I must have read or seen renditions of the Big Bang a hundred times by now. Thought I pretty much knew what it entailed. However, last night while watching Stephen Hawking’s show, I learned something new.
Let me explain for all you novices out there. (*smirk*). Okay, so I’m no expert. I am however, pretty good at relating information that I may not actually understand all that well.
So. Once upon a time all that is our universe was compressed into what is called a singularity. A meaningless concept to astrophysicists and cosmologists (having nothing to do with hair–that’s cosmetologists, but they might be related given the change of but one letter which seems really odd to me, but I digress).
Singularities are pinpoints of “space” which are giganticus when it comes to matter. Got that? Well, I agree it’s much easier to visualize a pinprick of a head like Glenn Beck’s with NOTHING in it, but try to imagine a tiny tiny dot which contains all that is in our universe today.
Kay. Now for no reason we know, it explodes. And with no light mind you, cuz light requires a fusioning sun and we ain’t got there yet. So anyway, all these particles (sub-atomic, meaning smaller than an atom) are spewing out in all directions. Now, if that was all that happened, well, nothing ever would have happened and you wouldn’t be enjoying this post. The various laws such as electromagnetism, strong and weak forces and gravity would exactly balance out, and all that spewed out stuff would have just sat there.
But, and here is the NEW INFORMATION: the “stuff” didn’t spew out EXACTLY evenly. It had a few places where it was a little more or less dense. And thus, gravity could operate and cause the heavier concentrations to be stronger and thus attract more and the weaker, less, and well you get it I’m sure. When they got dense even, these particles were banging into each other harder and then faster and then all that caused heat, and then one turned on–it’s hydrogen began to fuse and energy was given off, and then there was LIGHT!
From there some really big stars went through a process of getting so hot and compressing and fusing into helium and then on and on until carbon and oxygen and all the elements were formed in it’s tummy until it blew up and spewed (word for the day!) all over the place. From this our sun and our earth (iron!) were born.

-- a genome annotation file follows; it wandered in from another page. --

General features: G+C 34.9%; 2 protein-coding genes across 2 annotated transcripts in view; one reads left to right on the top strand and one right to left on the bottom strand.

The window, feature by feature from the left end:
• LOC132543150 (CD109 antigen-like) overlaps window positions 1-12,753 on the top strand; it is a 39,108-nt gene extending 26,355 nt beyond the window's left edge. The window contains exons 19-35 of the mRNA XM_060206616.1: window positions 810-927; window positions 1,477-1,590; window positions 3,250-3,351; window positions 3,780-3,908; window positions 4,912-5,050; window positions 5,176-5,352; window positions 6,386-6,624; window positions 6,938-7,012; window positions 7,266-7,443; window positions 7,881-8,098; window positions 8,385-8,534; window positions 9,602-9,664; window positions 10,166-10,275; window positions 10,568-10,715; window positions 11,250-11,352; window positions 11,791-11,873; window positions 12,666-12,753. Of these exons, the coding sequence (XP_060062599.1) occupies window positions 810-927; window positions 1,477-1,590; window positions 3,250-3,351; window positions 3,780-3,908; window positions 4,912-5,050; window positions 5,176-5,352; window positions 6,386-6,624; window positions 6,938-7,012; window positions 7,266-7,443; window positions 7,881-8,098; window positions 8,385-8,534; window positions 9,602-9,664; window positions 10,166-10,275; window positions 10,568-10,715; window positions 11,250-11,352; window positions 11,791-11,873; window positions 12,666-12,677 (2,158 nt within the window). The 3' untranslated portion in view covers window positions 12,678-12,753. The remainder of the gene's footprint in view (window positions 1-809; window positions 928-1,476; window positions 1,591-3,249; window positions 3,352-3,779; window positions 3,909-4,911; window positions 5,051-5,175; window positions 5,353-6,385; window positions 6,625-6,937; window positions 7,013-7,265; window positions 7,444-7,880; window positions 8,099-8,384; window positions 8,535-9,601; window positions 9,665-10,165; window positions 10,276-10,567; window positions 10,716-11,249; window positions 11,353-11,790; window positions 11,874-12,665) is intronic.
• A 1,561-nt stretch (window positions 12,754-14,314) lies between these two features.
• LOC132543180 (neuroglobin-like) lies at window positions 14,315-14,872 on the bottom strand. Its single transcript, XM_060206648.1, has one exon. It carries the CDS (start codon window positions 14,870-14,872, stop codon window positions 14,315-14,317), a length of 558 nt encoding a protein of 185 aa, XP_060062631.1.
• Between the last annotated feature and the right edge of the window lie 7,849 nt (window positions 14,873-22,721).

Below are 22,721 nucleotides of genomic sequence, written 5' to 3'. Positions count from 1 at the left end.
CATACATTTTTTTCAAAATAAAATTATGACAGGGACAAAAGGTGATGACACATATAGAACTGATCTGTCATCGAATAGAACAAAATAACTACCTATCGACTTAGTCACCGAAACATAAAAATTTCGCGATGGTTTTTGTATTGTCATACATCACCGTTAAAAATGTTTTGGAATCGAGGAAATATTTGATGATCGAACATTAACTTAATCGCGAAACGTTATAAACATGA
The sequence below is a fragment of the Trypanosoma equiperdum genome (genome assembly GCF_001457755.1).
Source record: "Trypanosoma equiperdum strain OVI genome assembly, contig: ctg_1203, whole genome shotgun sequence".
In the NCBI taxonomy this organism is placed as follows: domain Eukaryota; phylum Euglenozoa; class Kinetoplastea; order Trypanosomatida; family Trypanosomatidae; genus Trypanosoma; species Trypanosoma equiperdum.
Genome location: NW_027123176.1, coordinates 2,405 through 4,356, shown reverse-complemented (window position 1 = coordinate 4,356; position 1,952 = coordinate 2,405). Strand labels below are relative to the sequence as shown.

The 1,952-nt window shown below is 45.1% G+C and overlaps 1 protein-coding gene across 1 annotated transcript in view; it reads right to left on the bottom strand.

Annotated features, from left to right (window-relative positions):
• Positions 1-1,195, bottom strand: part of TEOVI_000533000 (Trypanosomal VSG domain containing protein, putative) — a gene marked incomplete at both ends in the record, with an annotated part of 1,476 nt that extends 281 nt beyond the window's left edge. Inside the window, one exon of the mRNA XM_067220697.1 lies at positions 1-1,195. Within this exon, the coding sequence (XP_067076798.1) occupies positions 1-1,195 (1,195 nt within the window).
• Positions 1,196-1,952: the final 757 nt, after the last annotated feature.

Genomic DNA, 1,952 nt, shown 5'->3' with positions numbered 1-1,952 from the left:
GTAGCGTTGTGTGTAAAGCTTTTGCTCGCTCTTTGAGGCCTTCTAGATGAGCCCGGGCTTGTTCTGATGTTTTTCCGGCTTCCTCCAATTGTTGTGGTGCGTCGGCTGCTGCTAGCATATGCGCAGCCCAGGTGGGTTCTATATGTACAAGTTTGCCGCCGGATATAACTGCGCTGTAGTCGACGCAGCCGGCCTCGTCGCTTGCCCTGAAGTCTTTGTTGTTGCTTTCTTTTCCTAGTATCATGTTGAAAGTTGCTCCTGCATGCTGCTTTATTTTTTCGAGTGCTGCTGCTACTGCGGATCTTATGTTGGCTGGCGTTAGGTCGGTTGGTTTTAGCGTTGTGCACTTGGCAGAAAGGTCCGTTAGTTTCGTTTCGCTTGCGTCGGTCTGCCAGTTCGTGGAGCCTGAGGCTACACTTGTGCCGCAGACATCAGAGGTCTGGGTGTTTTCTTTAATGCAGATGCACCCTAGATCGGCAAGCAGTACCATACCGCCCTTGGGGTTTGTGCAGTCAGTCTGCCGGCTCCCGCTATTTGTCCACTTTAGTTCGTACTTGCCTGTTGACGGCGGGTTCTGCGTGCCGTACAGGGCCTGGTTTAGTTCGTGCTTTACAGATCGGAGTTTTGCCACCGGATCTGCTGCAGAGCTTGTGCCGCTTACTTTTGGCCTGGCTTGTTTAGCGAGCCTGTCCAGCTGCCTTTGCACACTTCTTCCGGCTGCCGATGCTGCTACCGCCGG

Phew! Okay, so from all that, we learn that the only way that we came to be is because the universe from it’s very beginning was IMPERFECT. Had to be so. And thus we came from imperfect beginnings.
I immediately thought of Plato and his forms. Now I will no doubt screw this up, so you brains out there who are philosophy freaks can come in and clean up my analysis. But Plato talked about what he saw as obvious: there was a material world and there was a real one. Note that folks. The material one was the one we see and feel and taste and so forth. The real one is the one we don’t. For every horse in the material world, there was a form horse in the real world–a perfect horse, the idea of what a horse is, and presumably a perfect horse.
Smart people, according to Plato, sought to mold their lives toward the ideal variety. They, being thus the smartest, should govern, since they were not burdened like most folks with materialism. Sound like us today?
So given that our universe is imperfect by definition, I mean could Plato have been wrong about his ideal forms? I mean is there perfect beauty? Or perfect compassion?
We certainly attribute such perfection on say Jesus don’t we? He was at the least perfectly obedient wasn’t he? Perhaps we need conclude that only God holds all perfection? Horror of horrors, he does not create perfectly except in a metaphorical sense, of things being created perfectly to accomplish his goal of creating a living, growing universe.
Now, the atheist would argue (ignoring the entire Plato thing no doubt) that it was random chance that our universe turned out to be imperfect thus allowing it to develop. They would claim that perhaps kazillions of other universes exist, and thus every range of possibility is met. So in some, a steady state of nothing exists, in others they went crazy and cycled through in a week, so sentience lasted maybe three minutes. You can see what they mean.
On the other hand, one can say, “wow, what an amazing God we have. Who but God could have realized that his perfect laws needed a push.” Kinda of like dipping a finger in a placid bowl of water, he disturbed the chaos which wasn’t really chaos, just enough to set the dominoes a crashing.
I take great comfort in that notion and in another one as well. I mean, given that the material creator (the workings of natural laws) that created me was flawed, well heck, how can I be expected to be perfect either? That takes a lot of burden and weight off me I tell ya.
Next time I burn the roast and the Contrarian looks at me with consternation (never happened yet but it might!), I can shrug, and say, “hey, who knows but this imperfection is exactly what is needed to keep the universe ticking away.”
Ya never know, I say. Ya never know.